Hotel Paradiso guests have a choice of films from every streaming service imaginable, from Netflix to Mk2’s own VoD service. There is of course also the DVD library. The rooms are designed so that you can see the screen from every part of the room, even if you are in the bathroom or in one case, lying in the bath. The bathroom for the suites are some of the largest I have ever seen in a hotel. The hotel has already attracted numerous famous guests, but the staff are too discreet to drop any names. This hotel is a celebrity in itself and doesn’t need the endorsement of movie stars of Instagram influencers to impress.
There is even twin bedrooms for families staying with children. And if films are not their thing, there are PS5s available to plug into the largest screen where hundreds of video games can be enjoyed. The attention to detail is inspiring, with the hotel and room information printed in a paper booklet made to resemble a film script. The Do Not Disturb/ Please Clean signs to hang on the door feature dialogue from movies. The walls, curtains and interiors are all designed to subtly evoke the inside of a cinema.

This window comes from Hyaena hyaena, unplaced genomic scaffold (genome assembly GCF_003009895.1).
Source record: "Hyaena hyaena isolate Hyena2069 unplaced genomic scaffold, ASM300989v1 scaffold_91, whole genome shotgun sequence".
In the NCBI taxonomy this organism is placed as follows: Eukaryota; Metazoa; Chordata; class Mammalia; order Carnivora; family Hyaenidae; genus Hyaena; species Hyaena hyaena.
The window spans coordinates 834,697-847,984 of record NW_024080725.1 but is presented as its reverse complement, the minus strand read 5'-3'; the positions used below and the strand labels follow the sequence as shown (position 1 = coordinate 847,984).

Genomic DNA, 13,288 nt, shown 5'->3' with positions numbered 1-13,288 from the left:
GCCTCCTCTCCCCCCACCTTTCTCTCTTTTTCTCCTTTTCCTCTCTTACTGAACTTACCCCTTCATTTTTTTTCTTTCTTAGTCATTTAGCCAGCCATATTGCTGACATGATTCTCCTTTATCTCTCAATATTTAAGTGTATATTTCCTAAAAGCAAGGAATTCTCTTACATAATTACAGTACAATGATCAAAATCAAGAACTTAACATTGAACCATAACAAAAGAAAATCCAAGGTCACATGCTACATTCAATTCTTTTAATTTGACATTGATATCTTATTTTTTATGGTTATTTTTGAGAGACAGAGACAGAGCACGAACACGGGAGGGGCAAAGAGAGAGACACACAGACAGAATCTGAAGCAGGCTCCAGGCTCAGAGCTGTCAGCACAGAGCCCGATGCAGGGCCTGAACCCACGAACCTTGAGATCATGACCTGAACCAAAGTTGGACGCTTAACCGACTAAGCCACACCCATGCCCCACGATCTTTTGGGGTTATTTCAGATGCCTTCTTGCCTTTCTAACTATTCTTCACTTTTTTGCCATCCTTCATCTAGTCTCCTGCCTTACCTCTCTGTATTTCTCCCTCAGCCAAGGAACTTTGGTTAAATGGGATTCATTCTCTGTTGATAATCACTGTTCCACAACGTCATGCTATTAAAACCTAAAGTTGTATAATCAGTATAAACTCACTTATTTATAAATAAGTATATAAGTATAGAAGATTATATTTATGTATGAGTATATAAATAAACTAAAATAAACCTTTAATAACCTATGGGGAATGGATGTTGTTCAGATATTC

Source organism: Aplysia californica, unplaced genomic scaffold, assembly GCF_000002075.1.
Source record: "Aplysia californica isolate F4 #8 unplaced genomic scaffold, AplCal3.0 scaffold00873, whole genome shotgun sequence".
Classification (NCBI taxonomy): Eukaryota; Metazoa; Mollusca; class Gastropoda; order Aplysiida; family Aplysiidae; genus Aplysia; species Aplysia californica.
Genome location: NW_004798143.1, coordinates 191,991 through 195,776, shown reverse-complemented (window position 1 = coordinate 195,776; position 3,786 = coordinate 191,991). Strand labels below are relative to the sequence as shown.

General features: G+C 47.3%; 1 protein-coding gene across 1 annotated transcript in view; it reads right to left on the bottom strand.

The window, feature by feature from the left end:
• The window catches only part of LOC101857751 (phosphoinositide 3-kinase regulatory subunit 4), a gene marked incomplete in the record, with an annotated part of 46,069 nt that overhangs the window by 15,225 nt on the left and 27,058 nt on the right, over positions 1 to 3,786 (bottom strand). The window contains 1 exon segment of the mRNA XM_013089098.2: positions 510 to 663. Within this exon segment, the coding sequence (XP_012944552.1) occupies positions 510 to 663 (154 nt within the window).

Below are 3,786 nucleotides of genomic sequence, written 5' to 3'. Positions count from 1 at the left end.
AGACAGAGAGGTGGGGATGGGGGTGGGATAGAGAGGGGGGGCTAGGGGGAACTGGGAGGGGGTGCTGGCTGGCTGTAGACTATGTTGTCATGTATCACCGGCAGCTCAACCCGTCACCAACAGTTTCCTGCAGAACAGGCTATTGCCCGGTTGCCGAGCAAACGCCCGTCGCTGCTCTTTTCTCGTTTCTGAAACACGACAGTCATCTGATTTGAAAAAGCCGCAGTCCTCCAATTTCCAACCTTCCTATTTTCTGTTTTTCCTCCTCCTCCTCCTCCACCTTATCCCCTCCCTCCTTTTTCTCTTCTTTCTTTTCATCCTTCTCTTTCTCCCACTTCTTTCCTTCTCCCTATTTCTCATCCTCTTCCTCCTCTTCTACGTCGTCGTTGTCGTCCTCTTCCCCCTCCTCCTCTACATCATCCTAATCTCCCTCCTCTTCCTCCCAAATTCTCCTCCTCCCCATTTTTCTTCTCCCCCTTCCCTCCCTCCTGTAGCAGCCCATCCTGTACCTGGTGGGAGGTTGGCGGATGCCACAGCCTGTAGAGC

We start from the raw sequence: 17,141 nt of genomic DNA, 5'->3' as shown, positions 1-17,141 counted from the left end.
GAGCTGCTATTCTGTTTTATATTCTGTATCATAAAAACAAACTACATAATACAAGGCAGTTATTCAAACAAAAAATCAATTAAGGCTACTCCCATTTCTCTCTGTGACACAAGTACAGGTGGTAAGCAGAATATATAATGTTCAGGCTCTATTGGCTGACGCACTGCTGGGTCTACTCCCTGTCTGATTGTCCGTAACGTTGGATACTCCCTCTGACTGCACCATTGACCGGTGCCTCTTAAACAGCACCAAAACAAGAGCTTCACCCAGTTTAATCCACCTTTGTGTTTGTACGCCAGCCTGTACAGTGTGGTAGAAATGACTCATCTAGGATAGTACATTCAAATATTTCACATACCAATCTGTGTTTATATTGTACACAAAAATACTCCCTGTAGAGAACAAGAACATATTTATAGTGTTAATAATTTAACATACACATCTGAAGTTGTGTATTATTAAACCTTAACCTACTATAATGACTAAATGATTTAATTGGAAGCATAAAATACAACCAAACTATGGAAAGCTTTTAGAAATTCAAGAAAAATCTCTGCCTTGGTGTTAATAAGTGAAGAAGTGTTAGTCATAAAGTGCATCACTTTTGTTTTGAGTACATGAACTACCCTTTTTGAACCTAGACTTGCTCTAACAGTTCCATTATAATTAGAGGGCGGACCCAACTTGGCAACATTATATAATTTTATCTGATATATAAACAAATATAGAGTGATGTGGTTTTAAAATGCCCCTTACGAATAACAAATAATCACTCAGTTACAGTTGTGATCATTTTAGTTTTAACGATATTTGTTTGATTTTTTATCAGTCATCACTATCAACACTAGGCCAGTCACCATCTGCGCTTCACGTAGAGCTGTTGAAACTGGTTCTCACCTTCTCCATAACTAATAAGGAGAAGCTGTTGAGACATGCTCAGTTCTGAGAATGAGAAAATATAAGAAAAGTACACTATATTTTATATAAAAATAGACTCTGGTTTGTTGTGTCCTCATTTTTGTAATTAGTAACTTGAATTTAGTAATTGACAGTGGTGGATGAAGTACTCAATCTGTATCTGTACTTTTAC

Go to the top floor and you will find yourself in a roof garden with an outdoor bar and a screen that shows films during the summer. It offers a 360 degree panoramic view that takes in the whole of Paris, including the obvious landmarks (Eiffel Tower and Sacre Coeur).
Two additional treats are in store on the first floor. There is the karaoke room that seats 10 people comfortably and offers the chance to belt out “Let It Go” or any of several thousand film or pop songs off an enormous LCD screen. It also doubles as a useful corporate meeting space, with the option, once again, of plugging in a PS5 for gaming action on a large screen. Naturally a karaoke room in this hotel had to be called La La Land.
But opposite the karaoke room lies an even bigger surprise. Enter The Lodge and you find yourself in a dimly lit room for up to 12 people. Seat yourself in one of the parallel long sofas and as the curtains are pulled back you are looking down on the screen of one of the Mk2 cinema auditoriums. Yes, this is like having your own VIP box overlooking a big movie screen. It is perfectly soundproofed (I could tell, because “No Time To Die” was playing on the big screen) with the audio piped in through the rooms own speakers, so the audience below you have no idea that others are watching with them. Discreet luxury for those not satisfied with watching Bond in their hotel bedroom.